The formation of endosomes that eventually fuse with lysosomes within a cell requires:

a) clathrin.
b) caveolae.
c) dynein.
d) keratin.
e) mannose-6-phosphate.
a) clathrin.

This is the process of clathrin-dependent receptor-mediated endocytosis.
Familial hypercholesterolemia is a condition resulting in increased serum cholesterol that can be due to a defect in:

a) lysosomal storage.
b) lipid rafts.
c) LDL receptors.
d) ion-gated channels.
e) mechanically-gated channels.
c) LDL receptors.
A molecule that is typically required for the transcytosis of particles across intercellular space is:

a) COPI
b) COPII
c) clathrin
d) caveolae
e) dynein
d) caveolae
Porins are specialized transport proteins that are found on the outer membrane of:

a) rough ER
b) smooth ER
c) Golgi
d) mitochondria
e) lysosomes
d) mitochondria
The phospholipid that plays a significant role in the inner membranes of mitochondria by aiding in formation of an electrochemical gradient is:

a) cardiolipin.
b) phosphatidylcholine.
c) phosphatidylinositol.
d) sphingomyelin.
e) plasmalogen.
a) cardiolipin.
The molecule that interacts with proteins at the surface of the outer mitochondrial membrane is:

a) COPI
b) COPII
c) TIM
d) TOM
e) SRP
d) TOM
The protein that forms a transmembrane channel across mitochondrial membranes, allowing for the entry of small particles is:

a) COPI
b) COPII
c) TIM
d) TOM
e) SRP
c) TIM
Which of the following is NOT located in the mitochondrial matrix?

a) calcium stores
b) TCA cycle enzymes
c) mitochondrial DNA
d) mitochondrial RNA
e) ATP synthetase
e) ATP synthetase
Mitochondria contain their own source of DNA, which are capable of coding for ____ mitochondrial proteins.

a) 4
b) 13
c) 25
d) approximately 300
e) approximately 800
b) 13
Which of the following products is MOST likely to originate from a cell that contains mitochondria possessing tubular cristae, rather than cristae that are plate-like?

a) antibodies
b) cortisone
c) acetylcholine
d) chymotrypsin
e) hemoglobin
b) cortisone

Tubular cristae are located most prominently in mitochondria of cells that function in producing steroid-hormones & lipids.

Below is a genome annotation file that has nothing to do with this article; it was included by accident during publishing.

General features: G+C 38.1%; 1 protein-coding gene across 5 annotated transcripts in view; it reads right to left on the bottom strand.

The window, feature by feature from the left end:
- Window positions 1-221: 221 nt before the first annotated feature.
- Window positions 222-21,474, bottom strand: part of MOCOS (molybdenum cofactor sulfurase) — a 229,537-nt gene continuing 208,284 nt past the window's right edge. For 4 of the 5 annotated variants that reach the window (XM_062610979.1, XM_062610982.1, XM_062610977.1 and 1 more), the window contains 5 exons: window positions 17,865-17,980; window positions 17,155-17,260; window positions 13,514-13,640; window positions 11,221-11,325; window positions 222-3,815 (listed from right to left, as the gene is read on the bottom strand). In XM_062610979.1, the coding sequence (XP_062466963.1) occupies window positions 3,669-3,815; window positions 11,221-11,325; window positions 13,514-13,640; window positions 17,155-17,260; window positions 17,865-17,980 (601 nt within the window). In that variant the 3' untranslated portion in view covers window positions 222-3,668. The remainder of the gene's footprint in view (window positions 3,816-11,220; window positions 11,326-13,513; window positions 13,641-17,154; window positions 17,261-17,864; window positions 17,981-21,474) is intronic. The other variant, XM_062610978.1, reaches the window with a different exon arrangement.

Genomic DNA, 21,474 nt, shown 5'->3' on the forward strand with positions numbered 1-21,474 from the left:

What does the "H" refer to in the Gibbs free energy equation?

a) free energy
b) entropy
c) enthalpy
d) temperature
e) activation energy
c) enthalpy
Regarding the Gibbs free energy equation, what values for "H" and "S" will ALWAYS result in a spontaneous reaction?
a negative "H" (enthalpy) and a positive "S" (entropy) value
What does the "S" refer to in the Gibbs free energy equation?

a) free energy
b) entropy
c) enthalpy
d) temperature
e) activation energy
b) entropy
Regarding the Gibbs free energy equation, what values for "H" and "S" will ALWAYS result in a non-spontaneous reaction?
a positive "H" (enthalpy) and a negative "S" (entropy) value
What are 2 equations that can be used to compute the enthalpy in a system?
1. H = (Temp)x Change in Entropy)

2. H = G / [Temp x Change in Entropy]
What are the 2 equations for calculating Gibbs free energy with respect to the Thermodynamic Triquetri?
1. G = Go + RT (ln Keq)

2. G = Go + RT (ln MAR)

MAR = Mass Action Ratio
A Reduction Potential refers to the ability to (accept/donate) electrons.
accept

DONATE = oxidation
MFM/OPP: A Mediterranean Diet may include high or moderate portions of all of the following except:

a) olive oil
b) poultry
c) beans
d) red meat
e) nuts
d) fish

Mediterranean diets tend to be low to moderate in dairy, fish, & poultry and also consists of very little red meat.
MFM/OPP: True/False - A high ratio of omega-6 to omega-3 fatty acids in the diet makes an inflammatory reaction more likely to occur in the body (i.e. hypersensitivity)
true
MFM/OPP: True/False - A high ratio of HDL to LDL correlates to an increased risk of heart disease.
false

high LDL = increase risk
low LDL = lower risk
MFM/OPP: Metabolic Syndrome may consist of all of the following except:

a) abdominal obesity
b) low LDL:HDL ratio
c) hypertension
d) elevated C-reactive proteins
e) high amount of serum PAF or PAF-1
b) low LDL:HDL ratio